Appendix

When the food travels from the small intestine, it is now full of food and water that is not digestible.

The indigestible food passes through by the appendix, which is shaped like a finger. It is unknown what the appendix is really used for.

Large Intestine

The indigestible food goes into the large intestine, which is wider than the small intestine and horseshoe shaped.

Within 18-24 hours, the water is getting absorbed into the blood and traveling through the body. Helpful bacteria such as vitamin K and vitamin B is found in the large intestine and helps the body.

The food that is not digested is formed into a solid material. This solid material also contains dead bacteria, fats and even mucus. This is called waste.

Elimination

This moves into the rectum for storage and then it leaves the body through the anus, at the bottom of the rectum.

This is called elimination. Elimination is the process of moving wastes from the body.

Facts About the Digestive System:

  • An adult small intestine is around 23 feet long.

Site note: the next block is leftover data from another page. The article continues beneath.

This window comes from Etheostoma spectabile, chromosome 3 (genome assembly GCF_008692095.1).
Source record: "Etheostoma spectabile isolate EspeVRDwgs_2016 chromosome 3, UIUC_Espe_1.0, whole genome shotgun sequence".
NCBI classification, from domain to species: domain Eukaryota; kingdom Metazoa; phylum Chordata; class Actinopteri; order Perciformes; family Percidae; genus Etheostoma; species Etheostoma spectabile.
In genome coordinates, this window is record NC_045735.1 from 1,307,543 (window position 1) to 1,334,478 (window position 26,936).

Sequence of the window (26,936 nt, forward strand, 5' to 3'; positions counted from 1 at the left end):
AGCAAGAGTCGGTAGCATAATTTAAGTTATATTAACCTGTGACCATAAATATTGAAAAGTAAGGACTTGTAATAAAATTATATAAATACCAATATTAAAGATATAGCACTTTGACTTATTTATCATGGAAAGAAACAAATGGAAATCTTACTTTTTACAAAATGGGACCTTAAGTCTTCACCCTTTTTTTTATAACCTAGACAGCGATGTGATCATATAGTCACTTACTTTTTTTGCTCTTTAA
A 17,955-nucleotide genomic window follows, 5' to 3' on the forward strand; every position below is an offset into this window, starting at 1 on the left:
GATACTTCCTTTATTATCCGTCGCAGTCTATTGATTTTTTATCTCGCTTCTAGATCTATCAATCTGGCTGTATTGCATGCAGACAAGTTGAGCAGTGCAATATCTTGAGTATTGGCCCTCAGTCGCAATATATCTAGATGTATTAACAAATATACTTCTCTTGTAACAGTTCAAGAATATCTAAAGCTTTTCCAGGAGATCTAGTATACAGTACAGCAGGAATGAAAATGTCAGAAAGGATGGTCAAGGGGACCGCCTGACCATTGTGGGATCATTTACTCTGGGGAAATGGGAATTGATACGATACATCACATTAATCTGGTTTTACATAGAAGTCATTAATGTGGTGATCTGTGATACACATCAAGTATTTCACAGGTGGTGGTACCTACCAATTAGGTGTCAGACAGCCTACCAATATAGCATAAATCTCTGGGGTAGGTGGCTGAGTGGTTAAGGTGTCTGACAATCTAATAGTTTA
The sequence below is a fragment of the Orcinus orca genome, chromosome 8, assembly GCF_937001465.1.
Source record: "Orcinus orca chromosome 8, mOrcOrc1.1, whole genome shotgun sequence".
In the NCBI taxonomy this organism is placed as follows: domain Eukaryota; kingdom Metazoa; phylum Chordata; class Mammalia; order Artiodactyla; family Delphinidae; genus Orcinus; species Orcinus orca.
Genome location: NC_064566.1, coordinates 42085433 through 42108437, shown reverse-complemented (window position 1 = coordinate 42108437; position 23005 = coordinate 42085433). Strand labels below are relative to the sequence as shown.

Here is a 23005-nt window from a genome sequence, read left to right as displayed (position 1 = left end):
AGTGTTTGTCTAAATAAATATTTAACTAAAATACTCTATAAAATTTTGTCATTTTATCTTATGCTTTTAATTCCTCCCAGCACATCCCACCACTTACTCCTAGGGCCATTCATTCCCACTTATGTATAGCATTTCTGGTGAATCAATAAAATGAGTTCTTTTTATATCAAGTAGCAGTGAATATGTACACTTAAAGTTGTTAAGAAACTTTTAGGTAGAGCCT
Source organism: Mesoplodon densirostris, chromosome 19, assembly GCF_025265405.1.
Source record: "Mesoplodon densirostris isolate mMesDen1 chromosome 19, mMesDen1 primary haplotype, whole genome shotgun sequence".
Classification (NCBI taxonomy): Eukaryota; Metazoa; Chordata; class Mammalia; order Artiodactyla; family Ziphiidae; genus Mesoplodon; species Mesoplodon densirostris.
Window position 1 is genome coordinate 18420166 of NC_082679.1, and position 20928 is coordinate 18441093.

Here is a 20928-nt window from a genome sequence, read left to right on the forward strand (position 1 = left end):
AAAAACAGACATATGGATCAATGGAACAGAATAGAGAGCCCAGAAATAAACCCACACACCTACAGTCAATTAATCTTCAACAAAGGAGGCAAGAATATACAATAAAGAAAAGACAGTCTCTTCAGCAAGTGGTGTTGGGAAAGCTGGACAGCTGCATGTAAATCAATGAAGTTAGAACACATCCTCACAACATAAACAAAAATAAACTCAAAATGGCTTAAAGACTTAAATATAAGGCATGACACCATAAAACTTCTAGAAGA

• The liver produces bile, a soft solution that breaks down fat into smaller fat. Bile is not an enzyme.
  • The liver is located to the right of the stomach.
  • When the bile is made, it is stored in the gall bladder until the small intestine needs it.
  • The pancreas is located between the stomach and the small intestine.
  • The pancreas makes pancreatic juice and sodium bicarbonate.
  • Carbohydrates are broken down into simple sugars.
  • Proteins are broken down into amino acids
  • Fat is broken down into fatty acids and glycerol.
  • The walls of the small intestine are covered with villi, small fingerlike structures. These villi help to absorb nutrients.